Naar, J.P., L.J. Flewelling, A. Lenzi, J.P. Abbott, A. Granholm, H.M. Jacocks, D.P. Gannon, M. Henry, R. Pierce, D.G. Baden, J. Wolny, and J.H. Landsberg. Brevetoxins, like ciguatoxins, are potent ichthyotoxic neurotoxins that accumulate in fish. Toxicon 50(5):707-723. 2007

Ramcharitar, J., D.P. Gannon, and A.N. Popper. Review of the bioacoustics of the family Sciaenidae (croakers and drumfishes). Transactions of the American Fisheries Society 135:1409-1431. 2006

Gannon, D.P., N.B. Barros, D.P. Nowacek, A.J. Read, D.M. Waples, and R.S. Wells. Prey detection by bottlenose dolphins (Tursiops truncatus): an experimental test of the passive listening hypothesis. Animal Behaviour 69(3):709-720. 2005

Gannon, D.P., D.W. Johnston, A.J. Read, and D.P. Nowacek. Resonance and dissonance: science, ethics, and the sonar debate. Marine Mammal Science 20:898-899. 2004

Gannon, D.P. and D.M. Waples. Diets of coastal bottlenose dolphins from the U.S. Mid-Atlantic coast differ by habitat. Marine Mammal Science 20:527-545. 2004

Watkins, W.A., M.A. Daher, G.M. Repucci, J.E. George, D.L. Martin, N.A. DiMarzio, and D.P. Gannon. Seasonality and distribution of whale calls in the North Pacific. Oceanography 13:62-67. 2000

Watkins, W.A., M.A. Daher, N.A. DiMarzio, A. Samuels, D.Wartzok, K.M. Fristrup, D.P. Gannon, P.W. Howey, and R.R. Maiefski. Sperm whale surface activity from tracking by radio and satellite tags. Marine Mammal Science, 15:1158-1180. 1999

Cox, T.M., A.J. Read, S. Barco, J. Evans, D.P. Gannon, H.N. Koopman, W.A. McLellan, K. Murray, J. Nicolas, D.A. Pabst, C.W. Potter, W.M. Swingle, V.G. Thayer, K.M. Touhey, and A.J. Westgate. Documenting the bycatch of harbor porpoises, Phocoena phocoena, in coastal gillnet fisheries from stranded carcasses. Fishery Bulletin 96:428-437. 1998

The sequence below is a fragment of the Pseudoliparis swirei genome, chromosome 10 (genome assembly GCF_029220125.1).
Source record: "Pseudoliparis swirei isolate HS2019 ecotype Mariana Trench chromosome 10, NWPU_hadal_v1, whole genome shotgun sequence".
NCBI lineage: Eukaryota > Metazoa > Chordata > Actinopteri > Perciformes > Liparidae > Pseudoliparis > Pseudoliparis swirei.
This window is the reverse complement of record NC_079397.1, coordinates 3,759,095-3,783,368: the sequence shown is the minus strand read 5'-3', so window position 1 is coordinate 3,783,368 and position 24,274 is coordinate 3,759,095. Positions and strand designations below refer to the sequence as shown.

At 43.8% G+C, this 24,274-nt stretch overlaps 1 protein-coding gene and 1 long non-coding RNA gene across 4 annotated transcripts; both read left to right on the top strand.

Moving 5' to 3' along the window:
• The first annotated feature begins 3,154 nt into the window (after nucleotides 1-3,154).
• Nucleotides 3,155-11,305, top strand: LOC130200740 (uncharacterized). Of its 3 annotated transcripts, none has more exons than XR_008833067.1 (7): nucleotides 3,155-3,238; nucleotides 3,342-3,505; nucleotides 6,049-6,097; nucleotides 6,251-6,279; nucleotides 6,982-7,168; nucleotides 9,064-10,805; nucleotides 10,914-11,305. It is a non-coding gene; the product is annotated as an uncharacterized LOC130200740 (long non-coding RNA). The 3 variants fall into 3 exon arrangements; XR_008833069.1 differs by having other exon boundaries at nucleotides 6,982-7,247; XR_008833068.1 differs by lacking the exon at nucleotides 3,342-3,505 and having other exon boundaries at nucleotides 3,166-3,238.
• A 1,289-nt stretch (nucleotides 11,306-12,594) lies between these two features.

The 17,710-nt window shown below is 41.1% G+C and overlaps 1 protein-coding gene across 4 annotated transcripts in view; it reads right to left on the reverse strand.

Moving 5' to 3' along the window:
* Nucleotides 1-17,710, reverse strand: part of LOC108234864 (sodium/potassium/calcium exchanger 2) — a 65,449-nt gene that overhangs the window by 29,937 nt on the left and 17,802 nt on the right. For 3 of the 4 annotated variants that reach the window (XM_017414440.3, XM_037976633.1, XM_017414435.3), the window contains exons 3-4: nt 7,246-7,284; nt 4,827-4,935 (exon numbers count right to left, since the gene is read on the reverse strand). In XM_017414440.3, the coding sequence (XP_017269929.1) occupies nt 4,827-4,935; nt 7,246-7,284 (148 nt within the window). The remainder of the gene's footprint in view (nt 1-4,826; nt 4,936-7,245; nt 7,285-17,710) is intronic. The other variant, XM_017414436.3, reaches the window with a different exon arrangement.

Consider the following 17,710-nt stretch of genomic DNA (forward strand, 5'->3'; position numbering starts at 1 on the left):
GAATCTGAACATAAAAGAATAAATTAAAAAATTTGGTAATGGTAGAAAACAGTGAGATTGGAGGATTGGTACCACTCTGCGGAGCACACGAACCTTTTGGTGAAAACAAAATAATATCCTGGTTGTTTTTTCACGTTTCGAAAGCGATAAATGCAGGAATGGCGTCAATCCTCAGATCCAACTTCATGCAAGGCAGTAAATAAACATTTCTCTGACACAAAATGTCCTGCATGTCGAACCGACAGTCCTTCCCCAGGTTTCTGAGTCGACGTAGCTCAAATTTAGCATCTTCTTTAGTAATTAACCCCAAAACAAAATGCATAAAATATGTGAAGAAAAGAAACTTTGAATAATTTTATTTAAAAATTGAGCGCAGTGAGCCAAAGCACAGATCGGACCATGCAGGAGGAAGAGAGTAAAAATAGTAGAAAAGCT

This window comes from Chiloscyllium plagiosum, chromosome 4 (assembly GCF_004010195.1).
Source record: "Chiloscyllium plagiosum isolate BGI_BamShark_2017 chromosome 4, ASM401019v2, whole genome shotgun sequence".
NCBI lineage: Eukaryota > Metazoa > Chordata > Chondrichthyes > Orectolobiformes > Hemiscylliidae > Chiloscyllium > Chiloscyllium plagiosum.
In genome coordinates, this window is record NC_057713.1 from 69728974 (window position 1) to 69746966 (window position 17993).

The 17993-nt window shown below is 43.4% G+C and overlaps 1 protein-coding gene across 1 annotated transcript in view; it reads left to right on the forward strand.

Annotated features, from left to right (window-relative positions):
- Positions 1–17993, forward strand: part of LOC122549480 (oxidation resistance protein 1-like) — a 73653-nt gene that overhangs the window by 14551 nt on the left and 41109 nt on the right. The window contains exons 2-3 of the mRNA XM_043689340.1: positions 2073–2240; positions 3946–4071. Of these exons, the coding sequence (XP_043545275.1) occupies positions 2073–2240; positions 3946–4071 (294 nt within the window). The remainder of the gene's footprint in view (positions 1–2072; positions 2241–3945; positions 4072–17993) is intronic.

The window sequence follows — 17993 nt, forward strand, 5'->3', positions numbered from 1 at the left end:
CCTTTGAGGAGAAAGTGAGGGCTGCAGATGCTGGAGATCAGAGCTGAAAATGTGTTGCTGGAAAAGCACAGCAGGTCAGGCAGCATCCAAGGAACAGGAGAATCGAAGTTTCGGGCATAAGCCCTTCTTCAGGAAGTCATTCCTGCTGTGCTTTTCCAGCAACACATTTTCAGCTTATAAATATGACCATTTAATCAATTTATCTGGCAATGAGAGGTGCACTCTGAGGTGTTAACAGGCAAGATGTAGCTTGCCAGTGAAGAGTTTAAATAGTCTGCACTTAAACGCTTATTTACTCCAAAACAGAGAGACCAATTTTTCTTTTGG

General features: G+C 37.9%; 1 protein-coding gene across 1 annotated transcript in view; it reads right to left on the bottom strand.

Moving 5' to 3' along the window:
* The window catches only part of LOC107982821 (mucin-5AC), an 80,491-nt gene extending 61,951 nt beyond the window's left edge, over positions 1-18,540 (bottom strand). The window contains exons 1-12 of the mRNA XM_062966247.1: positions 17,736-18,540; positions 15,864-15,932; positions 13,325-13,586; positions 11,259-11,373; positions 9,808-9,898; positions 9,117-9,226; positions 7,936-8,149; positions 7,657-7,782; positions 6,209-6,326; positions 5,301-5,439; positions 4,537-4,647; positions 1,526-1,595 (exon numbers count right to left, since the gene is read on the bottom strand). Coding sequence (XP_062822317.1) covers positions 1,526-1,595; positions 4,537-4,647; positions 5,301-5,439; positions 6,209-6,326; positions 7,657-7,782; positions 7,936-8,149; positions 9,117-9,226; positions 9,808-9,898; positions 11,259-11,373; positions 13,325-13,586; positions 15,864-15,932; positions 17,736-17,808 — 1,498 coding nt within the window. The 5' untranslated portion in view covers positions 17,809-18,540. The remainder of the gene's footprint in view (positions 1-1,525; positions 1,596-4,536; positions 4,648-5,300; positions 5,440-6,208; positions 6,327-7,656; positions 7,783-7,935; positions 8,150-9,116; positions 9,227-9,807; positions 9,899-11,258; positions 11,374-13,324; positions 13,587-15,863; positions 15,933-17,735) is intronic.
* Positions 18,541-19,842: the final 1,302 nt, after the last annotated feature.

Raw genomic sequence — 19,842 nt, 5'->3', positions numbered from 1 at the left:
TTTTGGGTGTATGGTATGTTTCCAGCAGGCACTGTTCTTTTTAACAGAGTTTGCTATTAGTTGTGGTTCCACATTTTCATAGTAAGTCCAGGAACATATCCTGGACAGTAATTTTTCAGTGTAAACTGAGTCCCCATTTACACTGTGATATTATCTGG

Gannon, D.P., J.E. Craddock, and A.J. Read. Autumn food habits of harbor porpoises (Phocoena phocoena) in the Gulf of Maine. Fishery Bulletin 96:428-437. 1998

Gannon, D.P., A.J. Read, J.E. Craddock, K. Fristrup, and J. Nicolas. Feeding ecology of long-finned pilot whales (Globicephala melas) in the western North Atlantic. Marine Ecology Progress Series 148:1-10. 1997

Gannon, D.P., A.J. Read, J.E. Craddock, and J.G. Mead. Stomach contents of long-finned pilot whales (Globicephala melas) stranded on the U.S. mid-Atlantic coast. Marine Mammal Science 13:405-418. 1997

Watkins, W.A., M.A. Daher, A. Samuels, and D.P. Gannon. Observations of Peponocephala electra, the melon-headed whale, in the southeastern Caribbean. Caribbean Journal of Science 33:34-40. 1997

Wiley, D.N., R.A. Asmutis, T.D. Pitchford, and D.P. Gannon. Stranding and mortality of humpback whales, Megaptera novaeangliae, in the mid-Atlantic and southeast United States, 1985-1992. Fishery Bulletin 93:196-205.1995

Red Tide Dumps Fish on Beaches: The Toxic Bloom Moves Up The Coast From Venice To Siesta Key.” Sarasota Herald Tribune, August 26, 2006.

Khamsi, R. 2005. “The Sound of Sustenance.” Nature 433(7026):594 (about the Gannon et al. (2005) paper in Animal Behaviour on passive acoustic detection of prey by bottlenose dolphins).

Roach, J. 2005. “Fish Croaks Like a Frog, But Why?” National Geographic News, 07 November 2005 (on Atlantic croaker acoustic research).

Croakers-Murky.” Pulse of the Planet, November 7, 2005.

"Croakers-Dinner.” Pulse of the Planet, November 9, 2005.

Croaker’s Paradox.” Pulse of the Planet, November 11, 2005.